View the fourth video in our Engagement Through Film Series, “The Gray Wolf, Orchestrator of Balance,” to discover more about this Eco-hero ringleader and why we need it as much as it needs us.
One of the most referenced conservation success stories in the U.S. is the Yellowstone wolf. The successful reintroduction effort and population growth of the gray wolves themselves and the permeating effects that wolves have on the entire Yellowstone ecosystem resounds the conservation achievement. This story is not new to the communities within the greater Yellowstone region. However, it may surprise many that this notable achievement and point of pride are in jeopardy today.
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Wolves have long been villainized by humans through folklore and perceived as a risk to livestock, people, or pets. This perception and misinformation are spread and absorbed by generation after generation and used again and again to justify persecution.
New regulations for trapping, snaring, and hunting of gray wolves in the Northern Rocky Mountain region are reminiscent of those during the 1900s governmental extermination order for wolves, which resulted in their extirpation from the west. Today, wolves are killed without limit in 85% of Wyoming and hunted as trophies just outside of Grand Teton and Yellowstone National Parks.
In addition to amplified wolf killing and human encroachment, wolves are now combating the effects of climate change. In the wake of these combined threats, we must learn to live in harmony with wolves and stop the needless killing.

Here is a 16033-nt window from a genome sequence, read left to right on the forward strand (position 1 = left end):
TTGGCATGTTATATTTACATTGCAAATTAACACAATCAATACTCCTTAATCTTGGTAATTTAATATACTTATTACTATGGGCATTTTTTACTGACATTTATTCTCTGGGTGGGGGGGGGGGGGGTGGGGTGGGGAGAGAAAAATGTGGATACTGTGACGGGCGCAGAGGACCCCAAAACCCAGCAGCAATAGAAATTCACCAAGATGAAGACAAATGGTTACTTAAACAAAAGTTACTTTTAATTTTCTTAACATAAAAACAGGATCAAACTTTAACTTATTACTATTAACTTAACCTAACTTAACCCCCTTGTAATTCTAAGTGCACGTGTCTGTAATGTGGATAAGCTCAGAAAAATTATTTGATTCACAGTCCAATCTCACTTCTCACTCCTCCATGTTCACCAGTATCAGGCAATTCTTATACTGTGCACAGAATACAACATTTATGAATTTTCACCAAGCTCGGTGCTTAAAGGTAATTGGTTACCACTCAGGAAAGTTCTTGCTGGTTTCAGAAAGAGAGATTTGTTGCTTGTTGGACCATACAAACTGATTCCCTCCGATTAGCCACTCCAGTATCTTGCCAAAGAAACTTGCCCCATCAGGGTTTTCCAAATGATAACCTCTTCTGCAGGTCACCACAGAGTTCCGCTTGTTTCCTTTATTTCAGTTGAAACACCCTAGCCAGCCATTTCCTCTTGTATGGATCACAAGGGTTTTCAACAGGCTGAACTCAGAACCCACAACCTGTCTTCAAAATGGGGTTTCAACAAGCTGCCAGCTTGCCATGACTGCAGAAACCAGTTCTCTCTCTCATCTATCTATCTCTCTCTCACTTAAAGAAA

We now know more about wolves, their roles in our ecosystems, and how to live with them. Effective non-lethal control measures for wolves and livestock conflicts are in place in many locations across the country. Successful management plans that provide landowners with long-term solutions without annual killing are now viable options. Studies have shown that wolves are not jeopardizing elk populations, but rather helping cleanse the herd of disease.
Our communities are closely tied to the wildlife and wildlands of our region. We need to do our part to protect them. It is time for us to come together and implement wildlife coexistence and once again be the national example for conservation achievement. Join us!
Reach out to us for more information or interest in non-lethal wildlife management solutions.
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Wyoming Untrapped promotes trapping reform through education and advocacy for Wyoming’s people, pets, and wildlife. Join our cause and sign up for our newsletter today! Exceptional partners give wings to great ideas! This project was funded (or funded in part) by the Community Foundation of Jackson Hole and Lush Cosmetics: Charity Pot.
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PAID FOR BY WYOMING UNTRAPPED
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